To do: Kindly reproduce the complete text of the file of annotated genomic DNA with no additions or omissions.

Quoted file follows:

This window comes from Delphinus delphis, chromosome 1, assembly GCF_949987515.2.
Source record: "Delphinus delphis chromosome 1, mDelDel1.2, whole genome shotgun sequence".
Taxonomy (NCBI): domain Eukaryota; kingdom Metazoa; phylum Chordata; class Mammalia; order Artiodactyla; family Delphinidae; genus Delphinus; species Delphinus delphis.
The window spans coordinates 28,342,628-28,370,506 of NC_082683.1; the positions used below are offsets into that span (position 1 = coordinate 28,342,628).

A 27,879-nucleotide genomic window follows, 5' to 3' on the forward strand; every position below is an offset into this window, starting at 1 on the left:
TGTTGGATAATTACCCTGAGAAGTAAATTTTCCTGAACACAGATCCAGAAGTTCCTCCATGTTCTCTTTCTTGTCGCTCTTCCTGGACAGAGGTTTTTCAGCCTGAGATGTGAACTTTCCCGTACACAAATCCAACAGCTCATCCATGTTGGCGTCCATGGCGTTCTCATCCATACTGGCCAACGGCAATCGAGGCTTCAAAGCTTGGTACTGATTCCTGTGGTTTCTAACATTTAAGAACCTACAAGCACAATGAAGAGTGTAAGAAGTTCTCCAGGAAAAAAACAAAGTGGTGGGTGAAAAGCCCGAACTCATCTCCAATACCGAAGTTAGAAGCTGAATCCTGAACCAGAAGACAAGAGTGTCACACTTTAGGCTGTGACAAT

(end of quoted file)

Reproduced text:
This window comes from Delphinus delphis, chromosome 1, assembly GCF_949987515.2.
Source record: "Delphinus delphis chromosome 1, mDelDel1.2, whole genome shotgun sequence".
Taxonomy (NCBI): domain Eukaryota; kingdom Metazoa; phylum Chordata; class Mammalia; order Artiodactyla; family Delphinidae; genus Delphinus; species Delphinus delphis.
The window spans coordinates 28,342,628-28,370,506 of NC_082683.1; the positions used below are offsets into that span (position 1 = coordinate 28,342,628).

A 27,879-nucleotide genomic window follows, 5' to 3' on the forward strand; every position below is an offset into this window, starting at 1 on the left:
TGTTGGATAATTACCCTGAGAAGTAAATTTTCCTGAACACAGATCCAGAAGTTCCTCCATGTTCTCTTTCTTGTCGCTCTTCCTGGACAGAGGTTTTTCAGCCTGAGATGTGAACTTTCCCGTACACAAATCCAACAGCTCATCCATGTTGGCGTCCATGGCGTTCTCATCCATACTGGCCAACGGCAATCGAGGCTTCAAAGCTTGGTACTGATTCCTGTGGTTTCTAACATTTAAGAACCTACAAGCACAATGAAGAGTGTAAGAAGTTCTCCAGGAAAAAAACAAAGTGGTGGGTGAAAAGCCCGAACTCATCTCCAATACCGAAGTTAGAAGCTGAATCCTGAACCAGAAGACAAGAGTGTCACACTTTAGGCTGTGACAAT